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Developments in Voice Over Broadband

Dr. John Gill
October 2004



The conventional telephone system sets up a direct connection between one subscriber and another. However the internet uses a process of sending packets of information, by arbitrary routes, which are then re-assembled by the receiver. This packet-switched system can be used for voice telephony if the transmission system has sufficient speed.

The more general availability of broadband for both business and domestic users has opened the market for voice telephony services over broadband. The driving force for this change is that calls, both national and international, are substantially cheaper for those who have access to a broadband connection.

There are also benefits from using the internet protocol. It permits businesses to integrate their telephone, fax, email and other applications such as unified messaging. In addition it can be used to support flexible working practices where staff are at various locations.

With the conventional telephone system special services, such as call back, rely on software within the network. This requires considerable investment for each new service in that new software has to be implemented and tested throughout the network. With voice over broadband, much of the intelligence is in the terminal rather than the network. The significance of this is that the user can select and configure their services; typically this will be done from the user's personal computer.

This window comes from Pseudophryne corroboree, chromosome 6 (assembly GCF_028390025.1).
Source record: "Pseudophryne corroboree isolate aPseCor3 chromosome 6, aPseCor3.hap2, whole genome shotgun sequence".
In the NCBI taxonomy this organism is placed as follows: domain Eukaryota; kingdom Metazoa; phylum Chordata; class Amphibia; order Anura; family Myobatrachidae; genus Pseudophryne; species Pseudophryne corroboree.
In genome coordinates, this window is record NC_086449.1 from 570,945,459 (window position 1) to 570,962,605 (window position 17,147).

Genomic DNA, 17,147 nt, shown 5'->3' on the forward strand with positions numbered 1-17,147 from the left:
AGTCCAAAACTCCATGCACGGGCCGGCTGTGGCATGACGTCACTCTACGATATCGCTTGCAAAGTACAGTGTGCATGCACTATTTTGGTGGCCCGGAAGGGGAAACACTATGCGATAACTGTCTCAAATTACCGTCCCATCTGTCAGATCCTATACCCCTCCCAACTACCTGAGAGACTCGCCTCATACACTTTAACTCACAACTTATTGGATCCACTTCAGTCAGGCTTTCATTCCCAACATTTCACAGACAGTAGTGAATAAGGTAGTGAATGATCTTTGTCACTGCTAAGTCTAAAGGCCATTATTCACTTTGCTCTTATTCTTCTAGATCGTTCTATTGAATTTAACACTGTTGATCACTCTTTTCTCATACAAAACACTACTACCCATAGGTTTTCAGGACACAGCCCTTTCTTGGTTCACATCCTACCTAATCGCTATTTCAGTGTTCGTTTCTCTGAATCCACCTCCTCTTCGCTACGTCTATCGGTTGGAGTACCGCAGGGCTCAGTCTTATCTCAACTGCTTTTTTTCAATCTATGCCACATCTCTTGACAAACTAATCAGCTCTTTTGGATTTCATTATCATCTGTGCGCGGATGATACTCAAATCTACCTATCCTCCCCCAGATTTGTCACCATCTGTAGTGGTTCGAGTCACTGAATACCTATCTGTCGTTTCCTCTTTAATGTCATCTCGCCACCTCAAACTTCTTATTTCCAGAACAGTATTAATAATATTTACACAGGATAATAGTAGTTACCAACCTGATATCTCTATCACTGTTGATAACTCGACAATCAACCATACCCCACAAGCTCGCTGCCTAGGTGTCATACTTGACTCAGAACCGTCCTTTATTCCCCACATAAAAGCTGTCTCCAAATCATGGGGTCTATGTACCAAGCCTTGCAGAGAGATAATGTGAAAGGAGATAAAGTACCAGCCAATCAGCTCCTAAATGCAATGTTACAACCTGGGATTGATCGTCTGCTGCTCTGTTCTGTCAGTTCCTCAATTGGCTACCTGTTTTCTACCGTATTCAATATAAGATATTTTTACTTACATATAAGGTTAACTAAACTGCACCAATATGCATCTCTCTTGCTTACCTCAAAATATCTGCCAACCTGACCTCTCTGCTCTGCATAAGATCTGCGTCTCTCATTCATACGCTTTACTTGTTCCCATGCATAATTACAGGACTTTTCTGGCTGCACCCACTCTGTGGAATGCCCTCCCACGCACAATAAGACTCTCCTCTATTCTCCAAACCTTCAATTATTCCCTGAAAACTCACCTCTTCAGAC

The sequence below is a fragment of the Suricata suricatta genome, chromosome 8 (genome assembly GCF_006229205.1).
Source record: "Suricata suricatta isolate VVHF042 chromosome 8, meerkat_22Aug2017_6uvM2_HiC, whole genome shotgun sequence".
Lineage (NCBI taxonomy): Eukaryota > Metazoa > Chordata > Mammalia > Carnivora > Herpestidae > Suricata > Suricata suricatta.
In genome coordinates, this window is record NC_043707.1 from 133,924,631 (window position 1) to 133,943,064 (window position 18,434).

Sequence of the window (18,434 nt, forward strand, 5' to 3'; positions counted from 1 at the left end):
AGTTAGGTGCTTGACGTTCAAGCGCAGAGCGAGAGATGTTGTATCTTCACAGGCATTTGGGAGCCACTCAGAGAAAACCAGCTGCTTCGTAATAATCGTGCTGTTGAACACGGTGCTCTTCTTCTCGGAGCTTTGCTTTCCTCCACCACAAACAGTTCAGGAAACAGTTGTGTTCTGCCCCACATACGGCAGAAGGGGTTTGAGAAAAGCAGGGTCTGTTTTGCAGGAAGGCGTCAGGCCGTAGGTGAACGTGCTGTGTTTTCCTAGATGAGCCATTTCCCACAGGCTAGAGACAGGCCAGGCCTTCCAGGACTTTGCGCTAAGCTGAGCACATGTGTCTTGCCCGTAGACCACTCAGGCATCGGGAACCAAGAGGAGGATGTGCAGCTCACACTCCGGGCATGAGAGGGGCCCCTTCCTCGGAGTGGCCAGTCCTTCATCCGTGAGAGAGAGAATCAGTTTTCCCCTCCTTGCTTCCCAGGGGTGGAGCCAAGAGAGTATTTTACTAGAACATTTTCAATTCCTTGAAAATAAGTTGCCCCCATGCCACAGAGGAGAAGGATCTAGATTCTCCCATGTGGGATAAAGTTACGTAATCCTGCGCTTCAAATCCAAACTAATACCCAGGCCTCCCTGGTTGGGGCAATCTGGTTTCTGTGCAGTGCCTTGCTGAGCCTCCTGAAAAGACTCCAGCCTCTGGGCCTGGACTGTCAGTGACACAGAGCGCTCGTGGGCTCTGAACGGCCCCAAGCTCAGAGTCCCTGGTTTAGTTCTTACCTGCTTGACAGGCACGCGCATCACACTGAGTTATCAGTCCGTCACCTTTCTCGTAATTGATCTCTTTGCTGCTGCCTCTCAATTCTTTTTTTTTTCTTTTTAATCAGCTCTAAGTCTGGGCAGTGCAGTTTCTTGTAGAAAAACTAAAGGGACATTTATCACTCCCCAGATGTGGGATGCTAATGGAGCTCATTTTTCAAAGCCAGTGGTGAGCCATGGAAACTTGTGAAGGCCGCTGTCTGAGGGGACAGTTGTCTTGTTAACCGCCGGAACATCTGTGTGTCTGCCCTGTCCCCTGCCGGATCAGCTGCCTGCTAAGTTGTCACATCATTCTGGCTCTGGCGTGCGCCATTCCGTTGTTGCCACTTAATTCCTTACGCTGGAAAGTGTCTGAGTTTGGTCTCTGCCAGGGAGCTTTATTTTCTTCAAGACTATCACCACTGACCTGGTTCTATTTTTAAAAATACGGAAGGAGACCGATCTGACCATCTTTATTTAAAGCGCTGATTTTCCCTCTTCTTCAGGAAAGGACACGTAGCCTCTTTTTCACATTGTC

There are likely to be many new companies, some of which will be based abroad, offering voice over broadband services with strong competitive pressures to provide services for the lowest price. These companies are likely to be subject to minimal regulation.

There are some disadvantages with voice over broadband:

  1. Audio quality is likely to be lower than customers are used to on fixed line telephones. This could be significant for users with a hearing impairment.
  2. The reliability of obtaining a connection for a 999 call will be less than for the fixed line network. Also many systems may not operate in the event of a power failure. It is likely that businesses will rely on a mobile phone connection in such circumstances.
  3. Since internet addresses are not related to geographic location, there is no simple system for emergency services to trace the location of a caller.
  4. As with mobile telephony, there is unlikely to be directory services for domestic users. Companies will probably subscribe to a form of "yellow pages" service or rely on their website to provide their electronic address.
  5. Although internet-based systems can handle text relatively easily, there are likely to be problems connecting between internet and conventional fixed line systems. This will be significant for deaf users who rely on text communication, during the time that voice over broadband is running in parallel to fixed line telephony.

Voice over broadband is likely to be the dominant system within a decade so it is important that the needs of people with disabilities are considered and possibly protected by appropriate regulation or legislation.

 



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